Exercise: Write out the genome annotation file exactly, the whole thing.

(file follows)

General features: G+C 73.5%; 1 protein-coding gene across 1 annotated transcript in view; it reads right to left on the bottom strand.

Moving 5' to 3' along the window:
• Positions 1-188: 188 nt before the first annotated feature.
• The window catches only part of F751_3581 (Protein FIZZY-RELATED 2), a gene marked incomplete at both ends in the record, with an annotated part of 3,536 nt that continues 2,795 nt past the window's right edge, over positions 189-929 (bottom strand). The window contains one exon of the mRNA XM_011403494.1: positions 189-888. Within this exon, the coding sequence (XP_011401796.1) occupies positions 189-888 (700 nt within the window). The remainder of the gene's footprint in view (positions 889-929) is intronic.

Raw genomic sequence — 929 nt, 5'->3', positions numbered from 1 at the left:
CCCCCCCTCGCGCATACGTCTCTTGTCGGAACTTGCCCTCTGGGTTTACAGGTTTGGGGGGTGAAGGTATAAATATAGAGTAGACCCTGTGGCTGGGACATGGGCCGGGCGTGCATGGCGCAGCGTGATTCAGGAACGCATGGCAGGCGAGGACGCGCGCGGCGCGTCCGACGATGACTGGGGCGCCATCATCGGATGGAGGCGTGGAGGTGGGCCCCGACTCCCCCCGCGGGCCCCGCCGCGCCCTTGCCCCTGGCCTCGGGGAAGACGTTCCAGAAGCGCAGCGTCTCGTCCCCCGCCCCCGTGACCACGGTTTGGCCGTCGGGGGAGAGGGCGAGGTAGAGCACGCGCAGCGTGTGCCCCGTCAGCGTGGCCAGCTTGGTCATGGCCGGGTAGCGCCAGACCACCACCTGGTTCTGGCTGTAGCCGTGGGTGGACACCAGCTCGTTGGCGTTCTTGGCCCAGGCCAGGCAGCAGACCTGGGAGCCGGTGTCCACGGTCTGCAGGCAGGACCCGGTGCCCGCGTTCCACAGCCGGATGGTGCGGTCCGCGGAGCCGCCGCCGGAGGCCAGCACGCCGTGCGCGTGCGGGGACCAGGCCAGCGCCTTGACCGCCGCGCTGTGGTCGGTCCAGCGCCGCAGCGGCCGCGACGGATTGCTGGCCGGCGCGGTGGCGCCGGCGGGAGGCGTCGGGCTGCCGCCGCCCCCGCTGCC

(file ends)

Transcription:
General features: G+C 73.5%; 1 protein-coding gene across 1 annotated transcript in view; it reads right to left on the bottom strand.

Moving 5' to 3' along the window:
• Positions 1-188: 188 nt before the first annotated feature.
• The window catches only part of F751_3581 (Protein FIZZY-RELATED 2), a gene marked incomplete at both ends in the record, with an annotated part of 3,536 nt that continues 2,795 nt past the window's right edge, over positions 189-929 (bottom strand). The window contains one exon of the mRNA XM_011403494.1: positions 189-888. Within this exon, the coding sequence (XP_011401796.1) occupies positions 189-888 (700 nt within the window). The remainder of the gene's footprint in view (positions 889-929) is intronic.

Raw genomic sequence — 929 nt, 5'->3', positions numbered from 1 at the left:
CCCCCCCTCGCGCATACGTCTCTTGTCGGAACTTGCCCTCTGGGTTTACAGGTTTGGGGGGTGAAGGTATAAATATAGAGTAGACCCTGTGGCTGGGACATGGGCCGGGCGTGCATGGCGCAGCGTGATTCAGGAACGCATGGCAGGCGAGGACGCGCGCGGCGCGTCCGACGATGACTGGGGCGCCATCATCGGATGGAGGCGTGGAGGTGGGCCCCGACTCCCCCCGCGGGCCCCGCCGCGCCCTTGCCCCTGGCCTCGGGGAAGACGTTCCAGAAGCGCAGCGTCTCGTCCCCCGCCCCCGTGACCACGGTTTGGCCGTCGGGGGAGAGGGCGAGGTAGAGCACGCGCAGCGTGTGCCCCGTCAGCGTGGCCAGCTTGGTCATGGCCGGGTAGCGCCAGACCACCACCTGGTTCTGGCTGTAGCCGTGGGTGGACACCAGCTCGTTGGCGTTCTTGGCCCAGGCCAGGCAGCAGACCTGGGAGCCGGTGTCCACGGTCTGCAGGCAGGACCCGGTGCCCGCGTTCCACAGCCGGATGGTGCGGTCCGCGGAGCCGCCGCCGGAGGCCAGCACGCCGTGCGCGTGCGGGGACCAGGCCAGCGCCTTGACCGCCGCGCTGTGGTCGGTCCAGCGCCGCAGCGGCCGCGACGGATTGCTGGCCGGCGCGGTGGCGCCGGCGGGAGGCGTCGGGCTGCCGCCGCCCCCGCTGCC